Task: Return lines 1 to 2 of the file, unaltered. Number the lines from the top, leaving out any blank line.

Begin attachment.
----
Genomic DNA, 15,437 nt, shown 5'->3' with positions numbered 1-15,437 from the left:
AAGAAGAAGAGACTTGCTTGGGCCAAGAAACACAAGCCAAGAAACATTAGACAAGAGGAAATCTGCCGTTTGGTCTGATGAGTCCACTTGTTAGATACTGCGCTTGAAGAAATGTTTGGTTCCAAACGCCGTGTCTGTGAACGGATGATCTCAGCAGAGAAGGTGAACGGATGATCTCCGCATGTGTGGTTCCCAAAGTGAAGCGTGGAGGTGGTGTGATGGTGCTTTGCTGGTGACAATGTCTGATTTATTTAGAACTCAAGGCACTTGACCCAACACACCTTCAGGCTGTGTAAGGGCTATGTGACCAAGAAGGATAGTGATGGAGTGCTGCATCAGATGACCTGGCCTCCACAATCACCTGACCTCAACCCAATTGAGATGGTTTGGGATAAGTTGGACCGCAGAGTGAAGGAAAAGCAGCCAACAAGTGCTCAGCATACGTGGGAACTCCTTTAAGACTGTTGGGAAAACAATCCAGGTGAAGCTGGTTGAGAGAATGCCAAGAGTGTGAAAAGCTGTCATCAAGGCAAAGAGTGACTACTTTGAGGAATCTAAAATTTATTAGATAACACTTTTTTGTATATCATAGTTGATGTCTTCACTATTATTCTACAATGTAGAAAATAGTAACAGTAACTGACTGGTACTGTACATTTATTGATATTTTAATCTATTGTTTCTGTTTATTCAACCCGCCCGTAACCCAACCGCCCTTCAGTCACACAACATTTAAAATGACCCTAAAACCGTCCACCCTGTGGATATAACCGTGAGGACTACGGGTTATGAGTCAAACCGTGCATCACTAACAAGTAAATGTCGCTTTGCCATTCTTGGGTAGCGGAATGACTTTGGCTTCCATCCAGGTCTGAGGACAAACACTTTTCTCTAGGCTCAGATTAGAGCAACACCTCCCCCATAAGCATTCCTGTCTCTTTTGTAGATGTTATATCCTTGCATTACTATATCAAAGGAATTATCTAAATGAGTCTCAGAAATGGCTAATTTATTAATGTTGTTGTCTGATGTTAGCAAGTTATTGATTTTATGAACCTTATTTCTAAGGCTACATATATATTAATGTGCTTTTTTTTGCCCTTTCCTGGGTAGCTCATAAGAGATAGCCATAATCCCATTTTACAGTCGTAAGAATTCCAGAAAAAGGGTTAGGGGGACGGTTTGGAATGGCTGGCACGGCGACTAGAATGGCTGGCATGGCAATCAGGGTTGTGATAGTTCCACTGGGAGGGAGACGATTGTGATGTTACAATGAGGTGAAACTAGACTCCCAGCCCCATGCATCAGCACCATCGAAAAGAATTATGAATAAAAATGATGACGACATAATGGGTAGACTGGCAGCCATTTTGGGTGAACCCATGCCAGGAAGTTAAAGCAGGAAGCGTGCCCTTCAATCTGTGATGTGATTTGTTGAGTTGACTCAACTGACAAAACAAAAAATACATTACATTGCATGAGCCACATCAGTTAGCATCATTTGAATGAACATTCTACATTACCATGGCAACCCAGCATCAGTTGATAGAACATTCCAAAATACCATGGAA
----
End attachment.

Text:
Genomic DNA, 15,437 nt, shown 5'->3' with positions numbered 1-15,437 from the left:
AAGAAGAAGAGACTTGCTTGGGCCAAGAAACACAAGCCAAGAAACATTAGACAAGAGGAAATCTGCCGTTTGGTCTGATGAGTCCACTTGTTAGATACTGCGCTTGAAGAAATGTTTGGTTCCAAACGCCGTGTCTGTGAACGGATGATCTCAGCAGAGAAGGTGAACGGATGATCTCCGCATGTGTGGTTCCCAAAGTGAAGCGTGGAGGTGGTGTGATGGTGCTTTGCTGGTGACAATGTCTGATTTATTTAGAACTCAAGGCACTTGACCCAACACACCTTCAGGCTGTGTAAGGGCTATGTGACCAAGAAGGATAGTGATGGAGTGCTGCATCAGATGACCTGGCCTCCACAATCACCTGACCTCAACCCAATTGAGATGGTTTGGGATAAGTTGGACCGCAGAGTGAAGGAAAAGCAGCCAACAAGTGCTCAGCATACGTGGGAACTCCTTTAAGACTGTTGGGAAAACAATCCAGGTGAAGCTGGTTGAGAGAATGCCAAGAGTGTGAAAAGCTGTCATCAAGGCAAAGAGTGACTACTTTGAGGAATCTAAAATTTATTAGATAACACTTTTTTGTATATCATAGTTGATGTCTTCACTATTATTCTACAATGTAGAAAATAGTAACAGTAACTGACTGGTACTGTACATTTATTGATATTTTAATCTATTGTTTCTGTTTATTCAACCCGCCCGTAACCCAACCGCCCTTCAGTCACACAACATTTAAAATGACCCTAAAACCGTCCACCCTGTGGATATAACCGTGAGGACTACGGGTTATGAGTCAAACCGTGCATCACTAACAAGTAAATGTCGCTTTGCCATTCTTGGGTAGCGGAATGACTTTGGCTTCCATCCAGGTCTGAGGACAAACACTTTTCTCTAGGCTCAGATTAGAGCAACACCTCCCCCATAAGCATTCCTGTCTCTTTTGTAGATGTTATATCCTTGCATTACTATATCAAAGGAATTATCTAAATGAGTCTCAGAAATGGCTAATTTATTAATGTTGTTGTCTGATGTTAGCAAGTTATTGATTTTATGAACCTTATTTCTAAGGCTACATATATATTAATGTGCTTTTTTTTGCCCTTTCCTGGGTAGCTCATAAGAGATAGCCATAATCCCATTTTACAGTCGTAAGAATTCCAGAAAAAGGGTTAGGGGGACGGTTTGGAATGGCTGGCACGGCGACTAGAATGGCTGGCATGGCAATCAGGGTTGTGATAGTTCCACTGGGAGGGAGACGATTGTGATGTTACAATGAGGTGAAACTAGACTCCCAGCCCCATGCATCAGCACCATCGAAAAGAATTATGAATAAAAATGATGACGACATAATGGGTAGACTGGCAGCCATTTTGGGTGAACCCATGCCAGGAAGTTAAAGCAGGAAGCGTGCCCTTCAATCTGTGATGTGATTTGTTGAGTTGACTCAACTGACAAAACAAAAAATACATTACATTGCATGAGCCACATCAGTTAGCATCATTTGAATGAACATTCTACATTACCATGGCAACCCAGCATCAGTTGATAGAACATTCCAAAATACCATGGAA